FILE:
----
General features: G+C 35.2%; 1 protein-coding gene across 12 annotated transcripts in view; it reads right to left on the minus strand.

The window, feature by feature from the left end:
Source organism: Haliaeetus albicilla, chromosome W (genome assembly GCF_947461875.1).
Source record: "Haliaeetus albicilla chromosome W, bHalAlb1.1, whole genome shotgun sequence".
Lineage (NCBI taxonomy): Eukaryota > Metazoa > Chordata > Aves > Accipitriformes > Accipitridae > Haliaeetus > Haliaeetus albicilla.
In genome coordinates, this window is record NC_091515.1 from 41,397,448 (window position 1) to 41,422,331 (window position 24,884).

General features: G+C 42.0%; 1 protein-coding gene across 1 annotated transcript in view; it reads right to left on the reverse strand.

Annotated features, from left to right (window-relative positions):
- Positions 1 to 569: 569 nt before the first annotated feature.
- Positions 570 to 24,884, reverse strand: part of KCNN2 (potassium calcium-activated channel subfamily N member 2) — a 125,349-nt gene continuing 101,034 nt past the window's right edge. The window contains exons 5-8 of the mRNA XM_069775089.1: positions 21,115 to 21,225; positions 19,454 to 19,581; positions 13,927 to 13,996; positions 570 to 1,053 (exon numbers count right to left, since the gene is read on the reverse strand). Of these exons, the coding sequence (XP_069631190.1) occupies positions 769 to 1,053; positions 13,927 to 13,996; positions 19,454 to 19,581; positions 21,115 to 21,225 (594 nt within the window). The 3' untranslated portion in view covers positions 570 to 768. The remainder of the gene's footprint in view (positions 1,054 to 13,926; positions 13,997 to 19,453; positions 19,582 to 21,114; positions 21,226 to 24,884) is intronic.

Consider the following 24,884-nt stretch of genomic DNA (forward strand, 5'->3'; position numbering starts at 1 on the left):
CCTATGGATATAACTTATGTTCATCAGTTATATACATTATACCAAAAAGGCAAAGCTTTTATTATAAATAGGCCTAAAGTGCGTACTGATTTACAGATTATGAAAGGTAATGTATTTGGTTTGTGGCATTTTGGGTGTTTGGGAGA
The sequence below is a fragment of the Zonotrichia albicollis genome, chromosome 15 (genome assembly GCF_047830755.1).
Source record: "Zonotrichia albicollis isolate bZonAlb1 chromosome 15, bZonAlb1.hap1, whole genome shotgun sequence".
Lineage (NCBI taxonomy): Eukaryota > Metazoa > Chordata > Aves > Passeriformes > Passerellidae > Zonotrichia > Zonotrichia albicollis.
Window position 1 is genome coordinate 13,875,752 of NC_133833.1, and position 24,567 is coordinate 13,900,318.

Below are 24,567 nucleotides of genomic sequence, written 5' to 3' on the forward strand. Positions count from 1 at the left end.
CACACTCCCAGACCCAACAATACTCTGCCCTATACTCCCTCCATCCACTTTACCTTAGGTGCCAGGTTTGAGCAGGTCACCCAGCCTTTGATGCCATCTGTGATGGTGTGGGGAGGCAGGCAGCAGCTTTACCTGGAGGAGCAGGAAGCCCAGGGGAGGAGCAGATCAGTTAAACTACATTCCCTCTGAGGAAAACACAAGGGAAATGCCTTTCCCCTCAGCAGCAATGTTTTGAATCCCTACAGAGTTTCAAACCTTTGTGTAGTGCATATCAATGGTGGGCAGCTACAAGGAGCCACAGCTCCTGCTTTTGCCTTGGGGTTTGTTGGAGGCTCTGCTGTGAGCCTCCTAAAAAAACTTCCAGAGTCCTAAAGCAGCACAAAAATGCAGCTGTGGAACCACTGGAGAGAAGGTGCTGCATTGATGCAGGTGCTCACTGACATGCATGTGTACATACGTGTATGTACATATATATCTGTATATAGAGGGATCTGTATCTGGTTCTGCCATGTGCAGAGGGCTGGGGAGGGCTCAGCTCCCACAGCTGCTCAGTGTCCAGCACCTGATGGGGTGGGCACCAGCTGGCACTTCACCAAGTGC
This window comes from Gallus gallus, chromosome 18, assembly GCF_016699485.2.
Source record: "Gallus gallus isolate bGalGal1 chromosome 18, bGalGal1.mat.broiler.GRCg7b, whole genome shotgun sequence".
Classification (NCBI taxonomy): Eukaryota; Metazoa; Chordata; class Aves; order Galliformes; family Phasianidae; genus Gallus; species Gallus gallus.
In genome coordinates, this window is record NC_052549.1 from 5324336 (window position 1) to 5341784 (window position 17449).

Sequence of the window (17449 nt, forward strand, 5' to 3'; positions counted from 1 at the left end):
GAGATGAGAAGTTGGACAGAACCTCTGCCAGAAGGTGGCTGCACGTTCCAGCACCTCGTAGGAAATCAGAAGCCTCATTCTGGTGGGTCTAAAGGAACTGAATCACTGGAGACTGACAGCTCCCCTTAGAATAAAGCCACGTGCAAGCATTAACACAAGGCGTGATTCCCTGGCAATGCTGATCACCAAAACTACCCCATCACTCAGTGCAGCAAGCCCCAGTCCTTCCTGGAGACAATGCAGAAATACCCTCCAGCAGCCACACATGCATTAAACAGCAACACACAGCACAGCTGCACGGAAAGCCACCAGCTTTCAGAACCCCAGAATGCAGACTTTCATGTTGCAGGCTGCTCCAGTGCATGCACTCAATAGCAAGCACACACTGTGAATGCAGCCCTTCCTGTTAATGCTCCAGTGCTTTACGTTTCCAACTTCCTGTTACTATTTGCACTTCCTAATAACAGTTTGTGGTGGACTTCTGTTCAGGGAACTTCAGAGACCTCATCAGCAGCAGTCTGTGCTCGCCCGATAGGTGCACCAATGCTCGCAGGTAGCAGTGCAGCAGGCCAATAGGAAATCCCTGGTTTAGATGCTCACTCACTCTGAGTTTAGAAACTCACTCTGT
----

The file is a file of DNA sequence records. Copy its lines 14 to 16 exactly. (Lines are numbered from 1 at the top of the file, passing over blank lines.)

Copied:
Source record: "Zonotrichia albicollis isolate bZonAlb1 chromosome 15, bZonAlb1.hap1, whole genome shotgun sequence".
Lineage (NCBI taxonomy): Eukaryota > Metazoa > Chordata > Aves > Passeriformes > Passerellidae > Zonotrichia > Zonotrichia albicollis.
Window position 1 is genome coordinate 13,875,752 of NC_133833.1, and position 24,567 is coordinate 13,900,318.